0

...to the north the impenetrable forests of Gurgan and the Elburz range, to the south the fastnesses of Persia itself, a province which Artaxerxes III, contemporary of Philip, had never visited during his reign...

I've never seen 'fastness' used like in the quote, but what's meant seems to be (approximately) the same as 'fast'. Dictionaries corroborate this (edit: this was mistaken; actually, 'not exactly', or 'no they don't')

What is the difference between 'fast' and 'fastness'? And, come to think of it, what about 'fort' and 'fortress'? Is there a subtle rule here?

(edit): I mean 'fast' in this sense: https://en.wiktionary.org/wiki/fast#:~:text=prypyn%C3%BDty%20vohon%CA%B9)-,Etymology%202%5Bedit%5D,-From%20Middle%20English

the sense "fortress, enclosure"

(edit 2): this may not be a strictly 'English', ie Modern English, question. I may close it soon.

(edit 3): I frankly don't know why I thought that 'fast' as a noun meant something like 'fortified/secure area'. Maybe I once saw it intended an adjective in a grammatically ambiguous context. In any case, I've answered my question.

2
  • 2
    the fast of Persia itself would be ungrammatical, since fast is not a noun—except when used for a period of time when you stop eating. Feb 20, 2023 at 19:39
  • I'm about 90% sure this is a typo for "vastness."
    – alphabet
    Feb 21, 2023 at 18:49

2 Answers 2

1

They don't mean the same thing. In this context, one is a noun and the other an adjective. A "fastness" is a thing which is fast.

"Fast" in this context means secure or fixed, as in "hold fast", "held fast", and describing attachment hardware as "fasteners".

According to dictionary.com, "fastness" can also relate to velocity, but that isn't how it's being used in the context of the quotation.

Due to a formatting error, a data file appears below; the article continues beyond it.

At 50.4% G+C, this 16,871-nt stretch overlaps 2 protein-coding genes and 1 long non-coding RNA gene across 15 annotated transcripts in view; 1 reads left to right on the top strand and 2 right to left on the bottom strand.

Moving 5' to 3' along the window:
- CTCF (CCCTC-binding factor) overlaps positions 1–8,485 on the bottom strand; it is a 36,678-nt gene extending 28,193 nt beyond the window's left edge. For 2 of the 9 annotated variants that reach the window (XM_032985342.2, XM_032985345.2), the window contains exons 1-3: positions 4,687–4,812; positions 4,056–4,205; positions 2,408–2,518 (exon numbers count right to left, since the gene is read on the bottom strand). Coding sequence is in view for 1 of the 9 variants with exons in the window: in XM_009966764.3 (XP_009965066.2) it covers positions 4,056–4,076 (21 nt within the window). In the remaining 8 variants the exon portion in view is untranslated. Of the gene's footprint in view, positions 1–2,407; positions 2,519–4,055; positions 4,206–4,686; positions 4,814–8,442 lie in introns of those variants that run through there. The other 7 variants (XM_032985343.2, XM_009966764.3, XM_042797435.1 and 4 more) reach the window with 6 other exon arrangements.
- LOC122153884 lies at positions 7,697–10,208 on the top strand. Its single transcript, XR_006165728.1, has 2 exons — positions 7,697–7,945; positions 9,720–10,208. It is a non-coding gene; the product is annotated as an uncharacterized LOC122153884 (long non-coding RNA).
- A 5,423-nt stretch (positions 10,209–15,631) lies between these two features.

[Edit : I didn't spell it out at first, as I was trying to avoid stepping on user888379's toes, but it looks like it's worth adding that the quotation in the question was referring to Persia as being secure (from invasion) as it was heavily fortified.]

5
  • fastness is not a thing, it is a quality of speed.
    – Lambie
    Feb 20, 2023 at 20:31
  • @Lambie - Did you follow the link? (We both know the answer.) Feb 20, 2023 at 20:45
  • @Lambie - I let my annoyance get ahead of my keyboard, there. Apologies. You're right that fastness can relate to speed, but that's not its only meaning. I don't think it fits the context in the question - but let me know what you'd understand by "the fastness of Persia" in relation to speed. [Note : I'm already there on the idea that "I ran" would be a good answer to that...] Feb 20, 2023 at 20:54
  • 1
    For the Persia thing, it's forts, not speed, of course. :) Those things can be called fasts or fastness, which I admit I didn't know prior to see the dictionary entry.
    – Lambie
    Feb 20, 2023 at 21:12
  • @Lambie - Thanks for coming back. I wouldn't have cited dictionary.com if I'd read their entry for "fast", which only just touched on the idea of attachment hardware. Feb 20, 2023 at 21:21
2

I'm pretty sure the fastness here is the second definition in the link:

2 a : a fortified or secure place b : a remote and secluded place

1
  • 1
    Yes, this does make perfect sense in this context.
    – Lambie
    Feb 20, 2023 at 20:31

Not the answer you're looking for? Browse other questions tagged or ask your own question.